Canadian liquefied natural gas could begin shipments to Asia in as little as three years, B.C. premier Christy Clark said in China this week, in what she warned is a race against time to capture a highly competitive market.
“These companies have to lock up their long-term contracts with their Asian customers now. If they are thrown off by five years, it will be too late,” Ms. Clark said in a telephone interview from near the Great Wall just before returning to Canada this week. She has said one terminal, most likely the Apache-led consortium for which ground is now being cleared at Kitimat, will be operational by late 2015 or early 2016, with at least two more and possibly up to five running by 2020.
“My number one economic priority is to enable the construction of these lateral gas pipelines,” she said. “It’s a $1.5-trillion economic benefit for us.”
In competition with Canada to fill China’s oil and gas needs are not only nations like Australia and Russia, but the country’s own domestic reserves. China is accelerating efforts to extract its own shale gas reserves, despite conventional wisdom that holds most of its reserves are too deep in the ground to extract cost-effectively.
Earlier this year, China’s Ministry of Land and Resources announced its assessment of the country’s shale gas reserves, which it estimated at 25.1 trillion cubic metres of recoverable resources – the largest in the world. But while Chinese energy companies are drilling in experimental projects in Sichuan and Guizhou provinces, they still lack the technology to extract the gas cost-effectively. China also faces a critical shortage of water which is required for the hydraulic fracturing, or fracking, required to recover the gas.
Earlier this month, China opened bidding on 20 shale-gas blocks, for the first time opening them to Chinese-controlled joint ventures with foreign firms, reflecting the need for outside technology.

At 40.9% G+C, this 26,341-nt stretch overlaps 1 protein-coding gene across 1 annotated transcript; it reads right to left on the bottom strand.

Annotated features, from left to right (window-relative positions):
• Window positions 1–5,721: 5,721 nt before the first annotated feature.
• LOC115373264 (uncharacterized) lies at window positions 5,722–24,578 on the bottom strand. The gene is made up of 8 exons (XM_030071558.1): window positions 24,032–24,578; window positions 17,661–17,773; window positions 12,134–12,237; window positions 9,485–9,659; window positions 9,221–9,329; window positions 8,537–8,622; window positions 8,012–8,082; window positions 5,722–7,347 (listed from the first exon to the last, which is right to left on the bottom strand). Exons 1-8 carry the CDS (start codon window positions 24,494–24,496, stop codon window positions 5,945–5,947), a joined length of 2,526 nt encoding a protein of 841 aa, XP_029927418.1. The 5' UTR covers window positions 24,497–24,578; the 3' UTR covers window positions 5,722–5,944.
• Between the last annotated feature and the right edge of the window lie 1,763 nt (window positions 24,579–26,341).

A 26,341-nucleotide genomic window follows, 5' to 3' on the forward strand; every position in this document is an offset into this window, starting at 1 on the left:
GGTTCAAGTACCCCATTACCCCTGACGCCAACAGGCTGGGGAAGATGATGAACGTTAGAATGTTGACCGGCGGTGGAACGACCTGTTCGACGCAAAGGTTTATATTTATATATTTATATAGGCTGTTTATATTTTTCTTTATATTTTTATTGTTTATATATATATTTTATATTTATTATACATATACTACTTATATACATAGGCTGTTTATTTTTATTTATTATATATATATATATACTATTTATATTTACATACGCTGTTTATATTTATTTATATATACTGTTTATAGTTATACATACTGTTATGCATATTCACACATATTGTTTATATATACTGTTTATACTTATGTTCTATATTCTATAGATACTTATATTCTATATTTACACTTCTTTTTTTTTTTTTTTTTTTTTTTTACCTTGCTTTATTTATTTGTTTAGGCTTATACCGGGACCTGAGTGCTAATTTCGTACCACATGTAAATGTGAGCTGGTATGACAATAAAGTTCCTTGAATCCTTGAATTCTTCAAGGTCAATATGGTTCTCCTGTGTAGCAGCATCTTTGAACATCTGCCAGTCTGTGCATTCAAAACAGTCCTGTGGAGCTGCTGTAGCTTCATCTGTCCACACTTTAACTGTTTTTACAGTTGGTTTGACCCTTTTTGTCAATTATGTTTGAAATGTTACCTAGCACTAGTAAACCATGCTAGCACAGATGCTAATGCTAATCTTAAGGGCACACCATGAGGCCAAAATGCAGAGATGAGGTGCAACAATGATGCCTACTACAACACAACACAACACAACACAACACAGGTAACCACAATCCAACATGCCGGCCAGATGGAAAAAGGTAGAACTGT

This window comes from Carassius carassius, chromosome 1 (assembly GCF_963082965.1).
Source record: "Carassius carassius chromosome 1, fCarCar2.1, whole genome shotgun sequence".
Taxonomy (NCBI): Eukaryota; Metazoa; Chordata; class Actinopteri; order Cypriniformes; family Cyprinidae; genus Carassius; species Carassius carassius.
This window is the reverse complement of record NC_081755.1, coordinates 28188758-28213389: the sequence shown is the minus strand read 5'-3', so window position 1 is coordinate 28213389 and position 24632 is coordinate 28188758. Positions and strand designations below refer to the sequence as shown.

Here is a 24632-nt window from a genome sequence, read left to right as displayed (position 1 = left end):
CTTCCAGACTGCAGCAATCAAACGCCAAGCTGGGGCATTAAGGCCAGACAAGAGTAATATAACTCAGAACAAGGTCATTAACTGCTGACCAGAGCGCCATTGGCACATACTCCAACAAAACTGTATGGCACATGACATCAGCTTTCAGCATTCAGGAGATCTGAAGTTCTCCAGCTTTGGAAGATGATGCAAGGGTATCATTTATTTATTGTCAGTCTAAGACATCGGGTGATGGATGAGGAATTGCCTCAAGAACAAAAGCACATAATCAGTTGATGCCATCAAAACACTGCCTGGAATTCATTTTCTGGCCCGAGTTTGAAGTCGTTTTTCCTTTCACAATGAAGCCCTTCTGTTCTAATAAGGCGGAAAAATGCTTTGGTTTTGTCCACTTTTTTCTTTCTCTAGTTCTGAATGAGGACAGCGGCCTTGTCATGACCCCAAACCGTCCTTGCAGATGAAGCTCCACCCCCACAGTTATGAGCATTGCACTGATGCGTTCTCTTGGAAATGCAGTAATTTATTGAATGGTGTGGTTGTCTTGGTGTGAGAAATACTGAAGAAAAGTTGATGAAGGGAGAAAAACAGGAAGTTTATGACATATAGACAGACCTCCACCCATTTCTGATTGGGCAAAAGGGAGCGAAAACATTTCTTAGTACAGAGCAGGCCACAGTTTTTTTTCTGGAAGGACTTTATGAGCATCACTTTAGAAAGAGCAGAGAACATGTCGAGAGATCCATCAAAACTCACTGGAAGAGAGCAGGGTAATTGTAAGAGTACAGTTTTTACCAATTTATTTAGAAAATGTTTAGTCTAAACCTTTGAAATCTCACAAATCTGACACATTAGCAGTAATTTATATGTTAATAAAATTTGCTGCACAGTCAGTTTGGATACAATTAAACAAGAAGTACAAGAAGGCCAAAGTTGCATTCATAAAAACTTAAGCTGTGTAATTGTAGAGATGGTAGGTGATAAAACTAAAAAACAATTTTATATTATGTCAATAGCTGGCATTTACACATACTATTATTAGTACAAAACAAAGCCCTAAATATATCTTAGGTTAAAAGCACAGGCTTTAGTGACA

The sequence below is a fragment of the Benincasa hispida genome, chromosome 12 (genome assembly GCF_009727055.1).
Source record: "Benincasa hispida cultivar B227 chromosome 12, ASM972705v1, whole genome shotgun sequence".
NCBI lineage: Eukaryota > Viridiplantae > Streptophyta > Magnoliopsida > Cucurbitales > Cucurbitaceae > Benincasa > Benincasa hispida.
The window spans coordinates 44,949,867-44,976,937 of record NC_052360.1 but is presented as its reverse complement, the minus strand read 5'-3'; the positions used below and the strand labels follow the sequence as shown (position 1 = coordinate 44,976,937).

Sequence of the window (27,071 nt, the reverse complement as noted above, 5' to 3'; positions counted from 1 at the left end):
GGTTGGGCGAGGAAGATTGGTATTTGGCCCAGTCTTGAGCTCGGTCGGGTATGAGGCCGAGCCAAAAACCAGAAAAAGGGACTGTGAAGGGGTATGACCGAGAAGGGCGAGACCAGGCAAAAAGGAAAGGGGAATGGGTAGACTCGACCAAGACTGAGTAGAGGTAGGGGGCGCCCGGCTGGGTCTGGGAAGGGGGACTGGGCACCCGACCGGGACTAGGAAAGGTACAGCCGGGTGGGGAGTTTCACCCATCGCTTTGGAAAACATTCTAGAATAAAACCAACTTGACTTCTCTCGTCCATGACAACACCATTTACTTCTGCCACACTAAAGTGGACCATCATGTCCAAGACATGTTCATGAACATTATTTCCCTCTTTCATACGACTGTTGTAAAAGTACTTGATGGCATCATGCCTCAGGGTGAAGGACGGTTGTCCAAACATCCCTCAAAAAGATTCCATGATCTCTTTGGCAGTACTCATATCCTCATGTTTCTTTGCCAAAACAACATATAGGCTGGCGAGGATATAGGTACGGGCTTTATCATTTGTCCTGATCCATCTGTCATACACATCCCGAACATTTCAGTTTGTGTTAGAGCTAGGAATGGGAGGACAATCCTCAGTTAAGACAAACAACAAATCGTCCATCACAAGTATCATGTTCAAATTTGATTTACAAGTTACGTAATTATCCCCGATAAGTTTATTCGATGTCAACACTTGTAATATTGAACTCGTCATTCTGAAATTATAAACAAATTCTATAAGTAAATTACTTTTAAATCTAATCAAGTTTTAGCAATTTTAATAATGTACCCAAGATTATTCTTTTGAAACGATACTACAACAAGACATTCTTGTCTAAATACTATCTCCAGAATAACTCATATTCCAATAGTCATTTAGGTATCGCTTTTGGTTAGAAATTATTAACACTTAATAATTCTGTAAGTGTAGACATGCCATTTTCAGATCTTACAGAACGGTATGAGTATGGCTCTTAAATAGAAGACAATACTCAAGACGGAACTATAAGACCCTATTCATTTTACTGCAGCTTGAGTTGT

“It doesn’t have any of the kind of technology North America does and also it doesn’t have the regulatory framework that allows the sector to develop safely and get that resource to market,” said Michael Mbogoro, a consulting analyst specializing in shale gas at London-based research firm Frost and Sullivan, of China’s aspirations.
As a result, Canada’s Western premiers are hopeful the Chinese market offers an opening for Canadian technology. However, their Chinese audiences’ focus this week was still very much on accessing the resource itself.
“[With] Canada’s reserves of oil and gas, if they open up the pipelines – for example, the Northern Gateway which has been delayed – China can be a very stable market to take all these resources from Canada,” said Han Hua, managing director of the CNPC-Alberta Petroleum Centre in Beijing, a joint project between the Chinese state-owned oil major and the Alberta government. His firm, CNPC, expects to source as much as half of its production from Canadian oil and gas fields once the pipelines are running, he said.
Critics warn the extraction of natural gas is so expensive that even shipping it to the lucrative Asian market, where gas prices have been hovering around the $17 (U.S.) mark compared to about $3 in North America, may not be cost effective in the long run.
“You have to liquefy it, preserve it in a cryogenic state and then transport it halfway around the world,” Mr. Mbogoro said, warning the process is expensive and not without risk of accidents. Though gas would dissipate in the event of a leak, that leaves workers and cargo crew in a sea shipment at risk of asphyxiation.
But Mr. Mbogoro said China’s needs are so great, and the country is so anxious to secure new and stable sources, that even shipping from Canada may seem appealing.
“If Canadian companies are looking for a place to send natural gas, I would say the Asia-Pacific region, you don’t get a better market than that,” Mr. Mbogoro said.
Special to The Globe and Mail